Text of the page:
The Blight of Muirwood (Legends of Muirwood #2)(3) by Jeff Wheeler

The Aldermaston slowly stood and walked to another chest. He gently opened it. “You say nothing?” he asked.

“I am too…I am too startled to speak. What about my duties in the kitchen?”

He looked closely at her, squinting. “You will be replaced with another helper. It happens often enough. It would not be possible for you to do both duties, Lia. You must learn to fight, to hunt, to handle animals.” His gaze penetrated her soul. “You will memorize the secret tunnels beneath the grounds for errands that I will send you on. Be one of my advisors, like Prestwich and Pasqua. And Martin. You are to be one of the Abbey’s defenders now. Since you are so talented with the Medium already, you will even handle some of the outer defenses, the stones that warn us of danger. The stones that defend us. That is a duty that Jon could never fulfil because the Medium never heeded him. You are different.”

Become a hunter? Her? The thought of leaving the kitchen made her ill. Leave Pasqua and Sowe again so soon? Her experience with Colvin in the Bearden Muir and Winterrowd was hardly a fortnight ago and she finally felt safe again. Now the Aldermaston ruined it with his words. Yet at the same time, she was excited, thrilled, that he trusted her despite her youth. That he needed her. That the Medium needed her.

Her mind was so full, her question came out a little foolishly. “Has there ever been a girl before?”

“Pardon me, Lia?”

“As your hunter – I mean, as the Aldermaston’s hunter. Has it always been a boy?”

His eyebrows furrowed. “Does that matter?”

It was difficult to explain her feelings. “What will everyone say? They will wonder why you chose me and not someone strong like Getman Smith, or some other wretched like Asdin who you trust with messages.” They will mock me, she thought, her eyes boring into his.

He was quiet a moment, his expression beginning to twist into annoyance.

“Fools mock,” he answered gruffly. “Tongues wag. Babies cry. And goats bleat.” He reached down into the chest he hovered near and pulled out a bundle of soft blue fabric. “They would fuss and fret no matter who I set in that position. Many did the same when Jon became the Abbey’s hunter. But only because they do not understand that I did not choose him. Neither did I choose you. Muirwood is guided by the Medium, not by me.” He paused and studied her face. “Tomorrow, the training begins. Tonight though, you must dance.” He approached and handed her the bundle, which she discovered to be a new cloak and dress.

His voice was thick with emotion. “I cannot believe you are old enough for the Whitsunday festival. I knew this time would come. I always knew it. The night of the storm when you stole the ring. I was so angry with you, that you stole something valuable from my chamber. A gold ring. Yet the Medium forbid me to reclaim it from you or to chastise you. You still wear it around your neck. The Medium was aware that you would need it. And you did, in the Bearden Muir. Just as it is aware that you need this experience now. Here, take these. Your old cloak and dress are fit for rags now. Pasqua has been telling me for some time that you are still growing. And since tonight is the maypole dance, we thought it best if you and Sowe had new dresses and girdles. Go child. Return in the morning for the sword and the rest instead of bringing me my breakfast.”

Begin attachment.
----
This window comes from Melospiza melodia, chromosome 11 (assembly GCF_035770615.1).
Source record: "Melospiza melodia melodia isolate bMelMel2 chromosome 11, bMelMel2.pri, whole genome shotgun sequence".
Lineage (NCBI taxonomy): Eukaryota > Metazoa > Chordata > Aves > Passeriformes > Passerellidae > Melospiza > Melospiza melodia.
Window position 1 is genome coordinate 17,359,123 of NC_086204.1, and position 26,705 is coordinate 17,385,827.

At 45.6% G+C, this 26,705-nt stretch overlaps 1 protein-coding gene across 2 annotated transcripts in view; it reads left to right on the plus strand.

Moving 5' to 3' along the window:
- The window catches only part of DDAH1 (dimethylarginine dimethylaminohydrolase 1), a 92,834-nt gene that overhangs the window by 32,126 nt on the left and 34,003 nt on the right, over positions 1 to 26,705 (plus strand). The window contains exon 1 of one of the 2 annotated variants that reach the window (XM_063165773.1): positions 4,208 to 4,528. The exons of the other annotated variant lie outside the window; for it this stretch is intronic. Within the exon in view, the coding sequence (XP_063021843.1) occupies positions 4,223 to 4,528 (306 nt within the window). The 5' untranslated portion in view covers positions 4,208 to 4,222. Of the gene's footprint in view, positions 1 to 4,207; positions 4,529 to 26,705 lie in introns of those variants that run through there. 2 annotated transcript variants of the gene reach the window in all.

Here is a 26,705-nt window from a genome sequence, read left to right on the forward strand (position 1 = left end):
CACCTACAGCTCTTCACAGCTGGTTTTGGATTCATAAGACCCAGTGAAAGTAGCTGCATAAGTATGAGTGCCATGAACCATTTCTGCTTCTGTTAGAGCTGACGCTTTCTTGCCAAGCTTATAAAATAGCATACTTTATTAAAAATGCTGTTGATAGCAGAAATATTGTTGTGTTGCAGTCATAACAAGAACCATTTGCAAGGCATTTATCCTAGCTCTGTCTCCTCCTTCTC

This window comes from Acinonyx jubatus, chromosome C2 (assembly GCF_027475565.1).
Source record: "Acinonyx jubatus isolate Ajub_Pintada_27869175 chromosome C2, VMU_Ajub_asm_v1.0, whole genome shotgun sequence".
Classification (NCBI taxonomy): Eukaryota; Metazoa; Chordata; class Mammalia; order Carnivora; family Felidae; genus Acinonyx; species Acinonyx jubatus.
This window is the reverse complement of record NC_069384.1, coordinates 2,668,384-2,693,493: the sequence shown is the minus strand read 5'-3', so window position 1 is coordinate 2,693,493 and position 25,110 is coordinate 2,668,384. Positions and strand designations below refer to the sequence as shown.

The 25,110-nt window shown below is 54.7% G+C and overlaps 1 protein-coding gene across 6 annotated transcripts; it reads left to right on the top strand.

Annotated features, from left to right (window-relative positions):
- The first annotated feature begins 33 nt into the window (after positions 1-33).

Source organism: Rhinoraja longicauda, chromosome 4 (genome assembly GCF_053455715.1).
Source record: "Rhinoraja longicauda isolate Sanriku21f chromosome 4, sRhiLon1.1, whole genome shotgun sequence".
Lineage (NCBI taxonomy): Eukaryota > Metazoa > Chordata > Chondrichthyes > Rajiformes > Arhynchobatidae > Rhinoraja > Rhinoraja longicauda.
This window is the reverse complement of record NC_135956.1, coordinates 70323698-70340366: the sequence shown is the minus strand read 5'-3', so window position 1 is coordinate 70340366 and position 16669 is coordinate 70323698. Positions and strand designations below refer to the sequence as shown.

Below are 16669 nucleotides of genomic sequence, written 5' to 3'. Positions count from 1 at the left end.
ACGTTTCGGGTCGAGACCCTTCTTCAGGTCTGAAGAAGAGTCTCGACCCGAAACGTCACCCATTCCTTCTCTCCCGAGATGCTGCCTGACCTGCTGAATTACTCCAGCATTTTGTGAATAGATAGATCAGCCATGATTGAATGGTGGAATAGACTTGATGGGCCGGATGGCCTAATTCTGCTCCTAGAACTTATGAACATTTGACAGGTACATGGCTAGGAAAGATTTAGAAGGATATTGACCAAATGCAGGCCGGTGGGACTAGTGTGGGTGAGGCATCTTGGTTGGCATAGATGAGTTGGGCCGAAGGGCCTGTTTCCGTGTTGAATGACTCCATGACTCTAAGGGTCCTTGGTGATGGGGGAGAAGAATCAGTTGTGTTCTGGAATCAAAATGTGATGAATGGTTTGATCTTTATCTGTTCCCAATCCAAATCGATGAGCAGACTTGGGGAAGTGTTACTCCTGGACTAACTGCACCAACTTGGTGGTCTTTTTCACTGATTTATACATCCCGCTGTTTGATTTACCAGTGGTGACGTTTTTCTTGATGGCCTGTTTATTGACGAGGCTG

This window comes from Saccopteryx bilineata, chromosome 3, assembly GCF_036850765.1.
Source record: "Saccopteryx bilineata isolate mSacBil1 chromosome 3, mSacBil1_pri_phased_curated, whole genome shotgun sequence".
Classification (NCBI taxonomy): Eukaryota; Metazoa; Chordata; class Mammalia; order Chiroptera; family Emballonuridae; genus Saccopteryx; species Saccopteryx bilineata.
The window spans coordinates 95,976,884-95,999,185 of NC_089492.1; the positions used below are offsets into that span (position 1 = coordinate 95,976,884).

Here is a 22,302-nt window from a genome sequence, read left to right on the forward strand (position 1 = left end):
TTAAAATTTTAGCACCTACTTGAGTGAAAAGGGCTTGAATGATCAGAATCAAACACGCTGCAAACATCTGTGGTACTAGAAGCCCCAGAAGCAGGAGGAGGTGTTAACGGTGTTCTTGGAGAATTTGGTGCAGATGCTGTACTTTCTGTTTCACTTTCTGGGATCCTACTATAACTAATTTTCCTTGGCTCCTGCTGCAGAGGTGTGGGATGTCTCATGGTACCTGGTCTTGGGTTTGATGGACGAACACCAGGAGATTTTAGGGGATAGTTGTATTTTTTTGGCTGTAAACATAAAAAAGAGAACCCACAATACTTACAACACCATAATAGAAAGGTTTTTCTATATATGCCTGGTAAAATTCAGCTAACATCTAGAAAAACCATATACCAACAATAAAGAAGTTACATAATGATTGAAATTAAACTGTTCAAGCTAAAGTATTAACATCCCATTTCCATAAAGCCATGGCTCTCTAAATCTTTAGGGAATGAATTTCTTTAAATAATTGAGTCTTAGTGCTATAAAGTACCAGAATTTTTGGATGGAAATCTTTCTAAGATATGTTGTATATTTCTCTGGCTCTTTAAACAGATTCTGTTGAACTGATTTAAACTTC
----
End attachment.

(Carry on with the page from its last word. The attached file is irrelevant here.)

Lia bit her lip. “Does Pasqua know?”

The Aldermaston shook his head. “Not yet. She will know tonight, and I will tell her.”

Lia took the soft bundle and hugged it to her chest. Her feelings swarmed, threatening her with tears, but she clenched them back, refusing to cry in front of him. For a moment, for an instant, she had hoped he was going to tell her that she could become a learner at the Abbey. Colvin had promised her that. Would he not have made the arrangements for her to start when the new first years arrived? More than anything, she wanted a tome of her own and the implements of scriving. She wanted to read about the mastons of the past and how they had learned to tame and be tamed by the Medium. That was what she wanted, not becoming a hunter. The experience in the Bearden Muir still haunted her dreams at night. She never wanted to go back there.

Closing her eyes, Lia nodded and turned away from the Aldermaston, uncertain what she should be feeling towards him. Gratitude? Dismay? Trust? Betrayal? Why were her feelings always so tangled and confusing with him?

She hurried out of the manor house to the kitchen. The sun was low in the sky and sinking fast. The festival would begin soon. Everything in her world was about to change.

Desperately, she wanted to talk to someone, to spill her feelings and know she would be listened to. Someone who knew about facing their fears and rising above them. Her heart wrenched with confusion. It was not Sowe she wanted to tell. It was Colvin. She was grateful that she would see him soon. For word had spread all day that many knight-mastons who had received their collars and spurs at Winterrowd had come to celebrate Whitsunday at Muirwood.